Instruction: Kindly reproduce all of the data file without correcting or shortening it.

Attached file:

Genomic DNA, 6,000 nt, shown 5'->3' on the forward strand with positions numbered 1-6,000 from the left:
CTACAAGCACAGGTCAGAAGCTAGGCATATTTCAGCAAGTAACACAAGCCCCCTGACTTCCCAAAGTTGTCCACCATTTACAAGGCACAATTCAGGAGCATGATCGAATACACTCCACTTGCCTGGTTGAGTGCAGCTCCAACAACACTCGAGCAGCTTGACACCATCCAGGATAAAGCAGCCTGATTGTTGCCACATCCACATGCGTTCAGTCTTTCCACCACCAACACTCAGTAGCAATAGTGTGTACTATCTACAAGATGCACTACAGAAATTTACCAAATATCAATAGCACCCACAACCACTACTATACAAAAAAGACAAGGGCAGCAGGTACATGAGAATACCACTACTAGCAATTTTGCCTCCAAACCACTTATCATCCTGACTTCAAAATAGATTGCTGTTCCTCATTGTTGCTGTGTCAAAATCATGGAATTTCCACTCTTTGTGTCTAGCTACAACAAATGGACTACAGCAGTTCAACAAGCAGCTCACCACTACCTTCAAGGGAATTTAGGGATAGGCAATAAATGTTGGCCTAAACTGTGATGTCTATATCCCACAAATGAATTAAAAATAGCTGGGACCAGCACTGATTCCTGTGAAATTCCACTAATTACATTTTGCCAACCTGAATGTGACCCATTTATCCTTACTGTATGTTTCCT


Genomic DNA, 6,000 nt, shown 5'->3' on the forward strand with positions numbered 1-6,000 from the left:
CTACAAGCACAGGTCAGAAGCTAGGCATATTTCAGCAAGTAACACAAGCCCCCTGACTTCCCAAAGTTGTCCACCATTTACAAGGCACAATTCAGGAGCATGATCGAATACACTCCACTTGCCTGGTTGAGTGCAGCTCCAACAACACTCGAGCAGCTTGACACCATCCAGGATAAAGCAGCCTGATTGTTGCCACATCCACATGCGTTCAGTCTTTCCACCACCAACACTCAGTAGCAATAGTGTGTACTATCTACAAGATGCACTACAGAAATTTACCAAATATCAATAGCACCCACAACCACTACTATACAAAAAAGACAAGGGCAGCAGGTACATGAGAATACCACTACTAGCAATTTTGCCTCCAAACCACTTATCATCCTGACTTCAAAATAGATTGCTGTTCCTCATTGTTGCTGTGTCAAAATCATGGAATTTCCACTCTTTGTGTCTAGCTACAACAAATGGACTACAGCAGTTCAACAAGCAGCTCACCACTACCTTCAAGGGAATTTAGGGATAGGCAATAAATGTTGGCCTAAACTGTGATGTCTATATCCCACAAATGAATTAAAAATAGCTGGGACCAGCACTGATTCCTGTGAAATTCCACTAATTACATTTTGCCAACCTGAATGTGACCCATTTATCCTTACTGTATGTTTCCT